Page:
Every university you apply to will display the following message in the letter of recommendation section of the application.* This gives you the choice to either waive or not waive your right to view the recommendation submitted by the professor (or whoever you asked).
That question above is asking, Do you waive the right to request access to the information provided by your references?
Have you wondered why this question is being asked?
A landmark law titled Family Educational Rights and Privacy Act (FERPA) was signed into law by President Ford on August 21, 1974:*
The Family Educational Rights and Privacy Act (FERPA) (20 U.S.C. § 1232g; 34 CFR Part 99) is a Federal law that protects the privacy of student education records. The law applies to all schools that receive funds under an applicable program of the U.S. Department of Education.
FERPA gives parents certain rights with respect to their children’s education records. These rights transfer to the student when he or she reaches the age of 18 or attends a school beyond the high school level.
Surprisingly, the law went into effect without offering the chance to be heard by those who were impacted by its enactment. There were no public hearings asking for testimonials from the institutions it affected. The only reasoning offered* by the senator who enforced it was that it was in response to “the growing evidence of the abuse of student records across the nation.”
This shocked schools and universities across the nation.
One of the main concerns of the law were the letters of recommendation written by professors under the assumption of confidentiality thus far.
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Did the students have the right to read them all under FERPA? What if the student wanted a sentence to be corrected? Can students sue the professor or the institution for wrongly stating a fact? Some of these questions were put to rest when amendments were made to the hastily enacted law on December 31, 1974. It barred students from accessing any letters written prior to January 1, 1975.
Since then, FERPA has undergone many revisions, offering more leeway for schools to disclose the personal information of students to certain entities (such as a school they transfer to or the law enforcement when requested under a subpoena).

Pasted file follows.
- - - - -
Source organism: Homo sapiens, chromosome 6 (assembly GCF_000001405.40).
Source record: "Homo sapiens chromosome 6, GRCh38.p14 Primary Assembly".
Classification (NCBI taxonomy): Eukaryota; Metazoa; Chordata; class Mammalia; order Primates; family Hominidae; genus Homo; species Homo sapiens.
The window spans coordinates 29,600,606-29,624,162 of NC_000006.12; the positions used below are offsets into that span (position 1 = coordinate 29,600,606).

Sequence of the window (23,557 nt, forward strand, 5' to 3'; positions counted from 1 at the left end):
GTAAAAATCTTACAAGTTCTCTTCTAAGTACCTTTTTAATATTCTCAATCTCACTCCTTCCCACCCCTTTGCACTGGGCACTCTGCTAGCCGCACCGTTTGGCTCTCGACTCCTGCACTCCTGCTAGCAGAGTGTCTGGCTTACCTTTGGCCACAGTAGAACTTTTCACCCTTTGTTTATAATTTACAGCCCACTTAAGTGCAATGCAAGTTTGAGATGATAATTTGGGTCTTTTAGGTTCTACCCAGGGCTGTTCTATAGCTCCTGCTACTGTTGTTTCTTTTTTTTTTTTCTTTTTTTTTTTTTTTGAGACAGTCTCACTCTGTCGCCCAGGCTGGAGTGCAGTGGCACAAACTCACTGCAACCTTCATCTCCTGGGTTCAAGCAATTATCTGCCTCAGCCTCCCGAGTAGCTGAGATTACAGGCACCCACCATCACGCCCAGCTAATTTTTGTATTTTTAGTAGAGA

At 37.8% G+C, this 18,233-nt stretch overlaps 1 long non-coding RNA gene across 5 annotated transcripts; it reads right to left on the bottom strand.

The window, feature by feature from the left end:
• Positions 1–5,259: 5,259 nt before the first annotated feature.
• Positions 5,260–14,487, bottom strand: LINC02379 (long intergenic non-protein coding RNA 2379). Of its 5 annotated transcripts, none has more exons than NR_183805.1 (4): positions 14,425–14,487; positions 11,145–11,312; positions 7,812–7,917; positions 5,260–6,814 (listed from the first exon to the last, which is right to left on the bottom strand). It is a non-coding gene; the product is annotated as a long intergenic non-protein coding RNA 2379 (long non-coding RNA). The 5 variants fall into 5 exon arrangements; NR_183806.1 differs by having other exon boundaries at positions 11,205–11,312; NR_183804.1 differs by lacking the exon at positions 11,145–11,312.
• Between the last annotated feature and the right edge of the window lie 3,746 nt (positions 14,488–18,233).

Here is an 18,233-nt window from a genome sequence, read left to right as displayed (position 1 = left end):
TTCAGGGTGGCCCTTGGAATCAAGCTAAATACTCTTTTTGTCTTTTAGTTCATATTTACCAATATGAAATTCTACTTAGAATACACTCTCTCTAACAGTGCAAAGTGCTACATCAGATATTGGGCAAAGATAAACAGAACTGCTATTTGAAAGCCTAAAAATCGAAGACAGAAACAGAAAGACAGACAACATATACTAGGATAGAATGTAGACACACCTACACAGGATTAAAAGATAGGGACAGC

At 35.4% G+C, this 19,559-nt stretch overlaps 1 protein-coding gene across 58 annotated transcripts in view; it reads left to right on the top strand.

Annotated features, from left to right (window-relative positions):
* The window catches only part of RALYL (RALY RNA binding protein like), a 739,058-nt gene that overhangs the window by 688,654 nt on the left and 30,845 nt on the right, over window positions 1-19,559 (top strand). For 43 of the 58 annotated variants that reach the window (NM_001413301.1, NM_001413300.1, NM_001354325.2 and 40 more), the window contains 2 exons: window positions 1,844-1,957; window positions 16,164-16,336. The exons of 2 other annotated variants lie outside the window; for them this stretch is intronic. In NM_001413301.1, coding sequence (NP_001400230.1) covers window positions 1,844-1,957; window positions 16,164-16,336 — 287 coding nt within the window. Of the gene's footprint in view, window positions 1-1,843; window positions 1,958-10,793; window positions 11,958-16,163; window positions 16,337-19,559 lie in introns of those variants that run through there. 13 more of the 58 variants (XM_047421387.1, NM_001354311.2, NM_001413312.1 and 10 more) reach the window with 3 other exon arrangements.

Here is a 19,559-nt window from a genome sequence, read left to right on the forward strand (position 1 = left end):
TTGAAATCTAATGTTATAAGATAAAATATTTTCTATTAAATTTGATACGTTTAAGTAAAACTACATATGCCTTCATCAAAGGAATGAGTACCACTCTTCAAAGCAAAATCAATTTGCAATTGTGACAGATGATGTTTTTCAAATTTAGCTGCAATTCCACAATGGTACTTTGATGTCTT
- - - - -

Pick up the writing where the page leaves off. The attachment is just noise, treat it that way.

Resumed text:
Today, it is mandatory for universities to give you the choice to either view the recommendation or waive your right to view it.
We strongly feel you should waive your right to view it, i.e. choose yes in the screenshot shown earlier, for the following reasons:
Recommender’s view: Someone who you carefully chose and someone who agreed to recommend you is not a person who would write a bad letter (or hopefully, a badly written letter). Many recommenders would draw comparisons between you and other students in their letter.* If they know you can read that at a later date, they would resort to a rather vague and insipid letter with little specificity. By waiving your right and letting them know you did that, you also establish a level of trust with the other person, which will help your case further.
Institution’s view: The university gives you the right to view because they have to. It doesn’t mean they encourage that behavior. Not waiving your right can be seen as a mild red flag for universities who might reach one or more of the following conclusions:
a. the letter is not candid since it was not written under the assumption of confidentiality,
b. the student might have played a part in writing the letter, or
c. the student must have a moral obligation to exercise this right.
If that isn’t enough reason, you might not learn what you’re looking for even when you read the letter, since it would be out of context. Unless you read all the other letters written by your recommender, any conclusion you draw would be inaccurate.
That is why we ask you to waive the right and choose yes for that question.
However, if you choose to view it for personal reasons, notify your recommender of this decision explicitly when you ask them to write you a letter.